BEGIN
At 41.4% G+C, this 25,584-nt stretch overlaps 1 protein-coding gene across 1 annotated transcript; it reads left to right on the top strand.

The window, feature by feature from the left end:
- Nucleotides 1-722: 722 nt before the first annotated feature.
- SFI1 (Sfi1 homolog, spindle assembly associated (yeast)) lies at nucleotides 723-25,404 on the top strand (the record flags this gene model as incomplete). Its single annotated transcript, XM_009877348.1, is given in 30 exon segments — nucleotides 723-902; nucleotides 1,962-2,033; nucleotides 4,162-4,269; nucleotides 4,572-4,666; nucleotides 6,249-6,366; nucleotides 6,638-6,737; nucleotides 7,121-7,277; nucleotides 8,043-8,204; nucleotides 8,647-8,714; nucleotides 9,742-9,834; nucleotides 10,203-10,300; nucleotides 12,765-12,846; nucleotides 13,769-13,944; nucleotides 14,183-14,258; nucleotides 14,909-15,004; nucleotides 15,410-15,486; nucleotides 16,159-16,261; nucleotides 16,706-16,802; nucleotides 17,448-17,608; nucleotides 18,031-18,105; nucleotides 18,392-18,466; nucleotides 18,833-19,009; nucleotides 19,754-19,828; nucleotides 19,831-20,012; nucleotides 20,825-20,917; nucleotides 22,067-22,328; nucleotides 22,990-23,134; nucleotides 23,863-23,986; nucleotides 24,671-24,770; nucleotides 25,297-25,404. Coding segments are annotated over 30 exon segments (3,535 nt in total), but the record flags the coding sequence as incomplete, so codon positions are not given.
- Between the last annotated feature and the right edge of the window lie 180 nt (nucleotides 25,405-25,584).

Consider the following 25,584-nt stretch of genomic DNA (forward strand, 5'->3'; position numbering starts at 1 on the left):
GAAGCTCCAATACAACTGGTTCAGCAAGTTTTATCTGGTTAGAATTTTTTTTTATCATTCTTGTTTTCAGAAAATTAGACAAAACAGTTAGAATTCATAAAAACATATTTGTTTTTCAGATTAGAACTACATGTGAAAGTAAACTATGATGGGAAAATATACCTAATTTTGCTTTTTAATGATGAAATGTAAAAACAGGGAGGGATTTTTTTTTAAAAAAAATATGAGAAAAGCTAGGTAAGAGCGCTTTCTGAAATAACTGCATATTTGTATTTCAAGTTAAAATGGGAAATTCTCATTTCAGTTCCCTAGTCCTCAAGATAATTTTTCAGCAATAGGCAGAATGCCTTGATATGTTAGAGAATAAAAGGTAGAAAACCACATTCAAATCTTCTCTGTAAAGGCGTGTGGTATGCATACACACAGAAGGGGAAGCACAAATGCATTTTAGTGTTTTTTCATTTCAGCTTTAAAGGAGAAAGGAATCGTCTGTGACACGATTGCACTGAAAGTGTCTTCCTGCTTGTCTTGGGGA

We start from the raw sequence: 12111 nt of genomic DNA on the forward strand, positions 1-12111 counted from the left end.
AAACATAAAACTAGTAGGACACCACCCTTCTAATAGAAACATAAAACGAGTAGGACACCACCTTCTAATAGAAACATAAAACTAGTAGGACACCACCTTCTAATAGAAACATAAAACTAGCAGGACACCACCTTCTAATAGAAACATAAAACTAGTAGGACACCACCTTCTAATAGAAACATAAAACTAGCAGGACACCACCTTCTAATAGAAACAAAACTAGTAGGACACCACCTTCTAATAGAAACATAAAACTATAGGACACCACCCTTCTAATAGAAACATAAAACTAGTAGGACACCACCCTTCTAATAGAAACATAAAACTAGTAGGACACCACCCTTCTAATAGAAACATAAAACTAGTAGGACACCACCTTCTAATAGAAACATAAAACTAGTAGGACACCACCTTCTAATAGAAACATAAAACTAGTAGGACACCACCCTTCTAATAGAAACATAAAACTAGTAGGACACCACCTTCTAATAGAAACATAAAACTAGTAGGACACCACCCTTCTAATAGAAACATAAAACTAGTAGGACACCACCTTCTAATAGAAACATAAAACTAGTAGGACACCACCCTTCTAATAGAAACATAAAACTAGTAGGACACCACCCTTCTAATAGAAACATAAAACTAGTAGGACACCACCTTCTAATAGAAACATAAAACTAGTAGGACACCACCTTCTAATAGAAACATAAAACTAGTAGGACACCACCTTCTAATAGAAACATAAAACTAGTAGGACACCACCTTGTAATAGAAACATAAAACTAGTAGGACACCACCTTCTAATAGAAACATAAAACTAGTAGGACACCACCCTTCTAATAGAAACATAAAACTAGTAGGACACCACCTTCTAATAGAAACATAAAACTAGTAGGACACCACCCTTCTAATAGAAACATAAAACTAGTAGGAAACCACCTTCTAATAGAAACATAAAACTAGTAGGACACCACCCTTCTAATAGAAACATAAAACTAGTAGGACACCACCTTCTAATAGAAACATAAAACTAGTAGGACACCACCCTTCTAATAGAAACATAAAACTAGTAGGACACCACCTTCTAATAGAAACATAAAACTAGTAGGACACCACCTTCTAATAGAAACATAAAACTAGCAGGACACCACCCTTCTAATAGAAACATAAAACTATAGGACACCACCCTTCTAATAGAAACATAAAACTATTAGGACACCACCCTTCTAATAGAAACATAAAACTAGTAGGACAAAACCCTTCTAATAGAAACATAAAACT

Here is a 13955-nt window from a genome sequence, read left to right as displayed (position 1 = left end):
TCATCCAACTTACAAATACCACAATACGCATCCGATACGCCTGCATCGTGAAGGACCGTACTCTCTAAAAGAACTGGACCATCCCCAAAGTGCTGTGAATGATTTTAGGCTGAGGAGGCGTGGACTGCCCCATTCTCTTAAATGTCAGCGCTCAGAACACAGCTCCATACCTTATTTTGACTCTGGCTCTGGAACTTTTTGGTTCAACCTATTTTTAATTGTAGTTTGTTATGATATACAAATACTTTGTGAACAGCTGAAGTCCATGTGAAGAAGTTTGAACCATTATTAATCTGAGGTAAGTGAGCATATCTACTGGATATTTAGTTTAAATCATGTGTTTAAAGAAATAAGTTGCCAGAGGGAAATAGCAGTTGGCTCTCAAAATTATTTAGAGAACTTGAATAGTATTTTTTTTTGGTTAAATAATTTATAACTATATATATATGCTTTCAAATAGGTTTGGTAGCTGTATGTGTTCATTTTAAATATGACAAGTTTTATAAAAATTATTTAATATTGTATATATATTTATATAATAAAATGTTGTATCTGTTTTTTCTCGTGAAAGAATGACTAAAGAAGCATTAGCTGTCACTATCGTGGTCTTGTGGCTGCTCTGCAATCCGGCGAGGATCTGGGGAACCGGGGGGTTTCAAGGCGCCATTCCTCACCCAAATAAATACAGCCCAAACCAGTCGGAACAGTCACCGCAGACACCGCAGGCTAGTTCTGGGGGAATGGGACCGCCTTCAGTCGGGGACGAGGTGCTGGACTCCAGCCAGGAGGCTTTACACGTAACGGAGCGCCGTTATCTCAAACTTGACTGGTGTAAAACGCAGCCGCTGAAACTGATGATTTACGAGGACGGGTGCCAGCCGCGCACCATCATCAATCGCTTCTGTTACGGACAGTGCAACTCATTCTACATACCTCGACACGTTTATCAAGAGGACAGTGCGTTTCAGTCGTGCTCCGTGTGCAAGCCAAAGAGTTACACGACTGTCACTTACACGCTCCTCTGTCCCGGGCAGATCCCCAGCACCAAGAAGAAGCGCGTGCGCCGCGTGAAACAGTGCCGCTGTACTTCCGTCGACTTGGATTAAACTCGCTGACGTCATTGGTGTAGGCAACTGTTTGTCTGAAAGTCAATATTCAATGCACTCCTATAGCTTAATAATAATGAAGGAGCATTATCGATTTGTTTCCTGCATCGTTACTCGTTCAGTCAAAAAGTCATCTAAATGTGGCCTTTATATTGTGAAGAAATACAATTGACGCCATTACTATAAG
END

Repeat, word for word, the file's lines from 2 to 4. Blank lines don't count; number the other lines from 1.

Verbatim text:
The window, feature by feature from the left end:
- Nucleotides 1-722: 722 nt before the first annotated feature.
- SFI1 (Sfi1 homolog, spindle assembly associated (yeast)) lies at nucleotides 723-25,404 on the top strand (the record flags this gene model as incomplete). Its single annotated transcript, XM_009877348.1, is given in 30 exon segments — nucleotides 723-902; nucleotides 1,962-2,033; nucleotides 4,162-4,269; nucleotides 4,572-4,666; nucleotides 6,249-6,366; nucleotides 6,638-6,737; nucleotides 7,121-7,277; nucleotides 8,043-8,204; nucleotides 8,647-8,714; nucleotides 9,742-9,834; nucleotides 10,203-10,300; nucleotides 12,765-12,846; nucleotides 13,769-13,944; nucleotides 14,183-14,258; nucleotides 14,909-15,004; nucleotides 15,410-15,486; nucleotides 16,159-16,261; nucleotides 16,706-16,802; nucleotides 17,448-17,608; nucleotides 18,031-18,105; nucleotides 18,392-18,466; nucleotides 18,833-19,009; nucleotides 19,754-19,828; nucleotides 19,831-20,012; nucleotides 20,825-20,917; nucleotides 22,067-22,328; nucleotides 22,990-23,134; nucleotides 23,863-23,986; nucleotides 24,671-24,770; nucleotides 25,297-25,404. Coding segments are annotated over 30 exon segments (3,535 nt in total), but the record flags the coding sequence as incomplete, so codon positions are not given.